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In Trump’s hush money trial, prosecutors and lawyers are ready to make a final speech to the jury

NEW YORK (AP) — Prosecutors and defense attorneys in Donald Trump’s hush money trial will make closing arguments to the jury Tuesday, with each side looking to score final points with the panel before it begins deliberating the fate of the first former U.S. president to be accused of crimes.

The arguments, expected to last all day, will give the attorneys a final chance to address the Manhattan jury hearing the landmark case. After more than four weeks of testimony, the summons pose a momentous and historically unprecedented task for the jury deciding whether to convict the presumptive Republican presidential nominee in connection with payments during the 2016 election to prevent a porn actor from coming out with her . claims of a sexual encounter with Trump.

Prosecutors will tell jurors they have heard enough testimony to convict Trump of all charges, while defense attorneys will try to cast doubt on the strength of the evidence by targeting the credibility of Michael Cohen, Trump’s former lawyer and personal fixer who pleaded guilty to federal charges for his role in the hush money payments and served as the prosecution’s key witness in the trial.

After closing arguments are delivered, the judge will instruct the jury, likely Wednesday, on the law applicable to the case and factors to consider during deliberations. The deliberations will then take place in secret, although some clues about the jury’s thinking can be gleaned from the notes it sends to the judge with questions.

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Trump faces 34 felony counts of falsifying company records, which carries a penalty of up to four years in prison. He has pleaded not guilty and denied any wrongdoing. It is unclear whether prosecutors will seek prison time in the event of a conviction, or whether the judge would impose that sentence if requested.

The case centers on a $130,000 payment Cohen made to porn actor Stormy Daniels in the final days of the 2016 election to prevent her from going public with her story about a sexual encounter she said she had with Trump a decade earlier. had had in a hotel suite in Lake Tahoe. . Trump has denied Daniels’ statement, and his lawyer accused her of making it up during hours of questioning in the trial.

When Trump reimbursed Cohen, the payments were recorded as being for legal services, which prosecutors say were intended to conceal the true purpose of the transaction with Daniels and illegally interfere in the 2016 election, in which Trump defeated Democrat Hillary Clinton.

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Trump’s lawyers argue these were legitimate payments for actual legal services, and they say his celebrity status, especially during the campaign, made him a target for extortion, points they are expected to revisit during their closing arguments on Tuesday.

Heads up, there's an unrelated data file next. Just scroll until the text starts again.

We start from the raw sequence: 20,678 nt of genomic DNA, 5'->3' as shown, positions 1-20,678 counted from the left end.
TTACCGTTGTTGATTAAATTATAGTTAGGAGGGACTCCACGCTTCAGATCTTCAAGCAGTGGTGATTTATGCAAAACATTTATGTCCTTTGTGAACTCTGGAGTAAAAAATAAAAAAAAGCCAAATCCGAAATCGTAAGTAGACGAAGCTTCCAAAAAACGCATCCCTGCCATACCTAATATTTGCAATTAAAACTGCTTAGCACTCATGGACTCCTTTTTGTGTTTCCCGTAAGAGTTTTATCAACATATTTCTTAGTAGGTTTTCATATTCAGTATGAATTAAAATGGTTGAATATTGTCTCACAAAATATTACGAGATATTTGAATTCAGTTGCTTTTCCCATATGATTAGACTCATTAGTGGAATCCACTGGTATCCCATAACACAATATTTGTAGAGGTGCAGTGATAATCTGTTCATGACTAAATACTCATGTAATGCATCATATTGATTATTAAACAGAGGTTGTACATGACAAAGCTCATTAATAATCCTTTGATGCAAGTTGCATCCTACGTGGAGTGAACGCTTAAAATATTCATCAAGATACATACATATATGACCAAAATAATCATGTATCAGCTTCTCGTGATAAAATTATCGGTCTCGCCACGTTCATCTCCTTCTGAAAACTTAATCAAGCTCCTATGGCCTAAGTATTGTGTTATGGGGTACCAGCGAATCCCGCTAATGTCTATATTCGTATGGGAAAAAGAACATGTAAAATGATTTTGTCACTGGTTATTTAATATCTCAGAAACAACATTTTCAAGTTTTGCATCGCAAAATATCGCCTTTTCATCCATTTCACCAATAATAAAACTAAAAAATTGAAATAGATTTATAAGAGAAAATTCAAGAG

The nearly two dozen witnesses included Daniels, who described in sometimes vivid detail the meeting she said she had with Trump; David Pecker, the former publisher of the National Enquirer, who testified that he used his media business to protect Trump by suppressing stories that could hurt his campaign, including by paying $150,000 to a former Playboy model to preventing her from going public with the claim that she had had a years-long affair with Trump; and Cohen, who testified that Trump was deeply involved in the hush money discussions – “Just pay it,” the now-disbarred lawyer quoted Trump as saying.

Prosecutors are expected to remind jurors of the bank statements, emails and other evidence they reviewed, as well as an audio recording in which Cohen and Trump can be heard discussing the deal involving Playboy model Karen McDougal.

Defense attorneys have called two witnesses — neither of them Trump. They focused much of their energy on discrediting Cohen, pressuring him about his own criminal history, his past lies and his recollection of key details.

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For example, under cross-examination, Cohen admitted that he stole tens of thousands of dollars from Trump’s company by asking for reimbursement of money he had not spent. Cohen once acknowledged to a prosecutor that he felt Daniels and her lawyer were extorting Trump.

Although jurors witnessed countless memorable moments, they won’t hear about exchanges and statements that took place outside their presence during closing arguments — and there were many. For example, Judge Juan M. Merchan fined Trump $10,000 for violating a gag order, barring inflammatory extrajudicial comments, and threatened to jail him if this continued.

The New York prosecutor is one of four criminal cases Trump faces in his bid to reclaim the White House from Democrat Joe Biden.

The three other state and federal cases involve allegations of illegally hoarding classified documents from his estate in Palm Beach, Florida, and conspiring to overturn the 2020 presidential election. But it is unclear whether any of them will stand trial before the November election.


Follow the AP’s coverage of former President Donald Trump at https://apnews.com/hub/donald-trump.

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